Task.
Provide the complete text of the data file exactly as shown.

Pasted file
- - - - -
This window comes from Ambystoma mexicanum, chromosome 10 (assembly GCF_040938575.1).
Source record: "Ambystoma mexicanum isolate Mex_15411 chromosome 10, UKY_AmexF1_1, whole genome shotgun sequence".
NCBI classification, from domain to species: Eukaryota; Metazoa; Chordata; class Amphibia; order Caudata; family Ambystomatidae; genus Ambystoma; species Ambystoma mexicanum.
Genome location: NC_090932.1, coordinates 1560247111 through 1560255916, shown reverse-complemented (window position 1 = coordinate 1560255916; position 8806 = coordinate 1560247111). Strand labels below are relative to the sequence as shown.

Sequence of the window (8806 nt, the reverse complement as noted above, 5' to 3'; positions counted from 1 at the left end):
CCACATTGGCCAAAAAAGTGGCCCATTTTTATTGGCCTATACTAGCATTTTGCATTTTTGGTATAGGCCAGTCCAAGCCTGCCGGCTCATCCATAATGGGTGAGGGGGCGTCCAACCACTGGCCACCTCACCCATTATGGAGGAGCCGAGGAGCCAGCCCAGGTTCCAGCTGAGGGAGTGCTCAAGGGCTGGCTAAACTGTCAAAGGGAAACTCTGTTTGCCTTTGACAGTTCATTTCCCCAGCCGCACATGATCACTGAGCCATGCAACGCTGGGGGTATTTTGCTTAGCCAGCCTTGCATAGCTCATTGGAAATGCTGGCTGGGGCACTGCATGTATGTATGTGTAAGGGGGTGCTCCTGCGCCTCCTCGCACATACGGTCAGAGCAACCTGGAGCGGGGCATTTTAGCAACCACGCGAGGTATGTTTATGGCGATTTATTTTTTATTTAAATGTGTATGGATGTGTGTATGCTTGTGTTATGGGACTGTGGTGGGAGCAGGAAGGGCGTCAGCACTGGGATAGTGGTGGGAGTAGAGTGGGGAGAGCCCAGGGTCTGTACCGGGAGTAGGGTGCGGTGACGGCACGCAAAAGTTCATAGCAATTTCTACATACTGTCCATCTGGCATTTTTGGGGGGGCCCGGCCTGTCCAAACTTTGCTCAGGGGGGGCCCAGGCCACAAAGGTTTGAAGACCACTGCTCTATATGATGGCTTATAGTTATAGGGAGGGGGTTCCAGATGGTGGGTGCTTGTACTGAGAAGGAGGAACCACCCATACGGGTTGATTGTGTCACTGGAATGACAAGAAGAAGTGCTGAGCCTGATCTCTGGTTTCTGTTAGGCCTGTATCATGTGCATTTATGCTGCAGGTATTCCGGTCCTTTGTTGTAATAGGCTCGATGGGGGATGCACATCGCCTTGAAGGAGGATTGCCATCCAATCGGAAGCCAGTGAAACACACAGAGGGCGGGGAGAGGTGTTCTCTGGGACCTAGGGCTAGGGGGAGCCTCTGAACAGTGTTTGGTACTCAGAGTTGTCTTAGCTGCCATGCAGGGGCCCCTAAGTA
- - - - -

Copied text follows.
This window comes from Ambystoma mexicanum, chromosome 10 (assembly GCF_040938575.1).
Source record: "Ambystoma mexicanum isolate Mex_15411 chromosome 10, UKY_AmexF1_1, whole genome shotgun sequence".
NCBI classification, from domain to species: Eukaryota; Metazoa; Chordata; class Amphibia; order Caudata; family Ambystomatidae; genus Ambystoma; species Ambystoma mexicanum.
Genome location: NC_090932.1, coordinates 1560247111 through 1560255916, shown reverse-complemented (window position 1 = coordinate 1560255916; position 8806 = coordinate 1560247111). Strand labels below are relative to the sequence as shown.

Sequence of the window (8806 nt, the reverse complement as noted above, 5' to 3'; positions counted from 1 at the left end):
CCACATTGGCCAAAAAAGTGGCCCATTTTTATTGGCCTATACTAGCATTTTGCATTTTTGGTATAGGCCAGTCCAAGCCTGCCGGCTCATCCATAATGGGTGAGGGGGCGTCCAACCACTGGCCACCTCACCCATTATGGAGGAGCCGAGGAGCCAGCCCAGGTTCCAGCTGAGGGAGTGCTCAAGGGCTGGCTAAACTGTCAAAGGGAAACTCTGTTTGCCTTTGACAGTTCATTTCCCCAGCCGCACATGATCACTGAGCCATGCAACGCTGGGGGTATTTTGCTTAGCCAGCCTTGCATAGCTCATTGGAAATGCTGGCTGGGGCACTGCATGTATGTATGTGTAAGGGGGTGCTCCTGCGCCTCCTCGCACATACGGTCAGAGCAACCTGGAGCGGGGCATTTTAGCAACCACGCGAGGTATGTTTATGGCGATTTATTTTTTATTTAAATGTGTATGGATGTGTGTATGCTTGTGTTATGGGACTGTGGTGGGAGCAGGAAGGGCGTCAGCACTGGGATAGTGGTGGGAGTAGAGTGGGGAGAGCCCAGGGTCTGTACCGGGAGTAGGGTGCGGTGACGGCACGCAAAAGTTCATAGCAATTTCTACATACTGTCCATCTGGCATTTTTGGGGGGGCCCGGCCTGTCCAAACTTTGCTCAGGGGGGGCCCAGGCCACAAAGGTTTGAAGACCACTGCTCTATATGATGGCTTATAGTTATAGGGAGGGGGTTCCAGATGGTGGGTGCTTGTACTGAGAAGGAGGAACCACCCATACGGGTTGATTGTGTCACTGGAATGACAAGAAGAAGTGCTGAGCCTGATCTCTGGTTTCTGTTAGGCCTGTATCATGTGCATTTATGCTGCAGGTATTCCGGTCCTTTGTTGTAATAGGCTCGATGGGGGATGCACATCGCCTTGAAGGAGGATTGCCATCCAATCGGAAGCCAGTGAAACACACAGAGGGCGGGGAGAGGTGTTCTCTGGGACCTAGGGCTAGGGGGAGCCTCTGAACAGTGTTTGGTACTCAGAGTTGTCTTAGCTGCCATGCAGGGGCCCCTAAGTA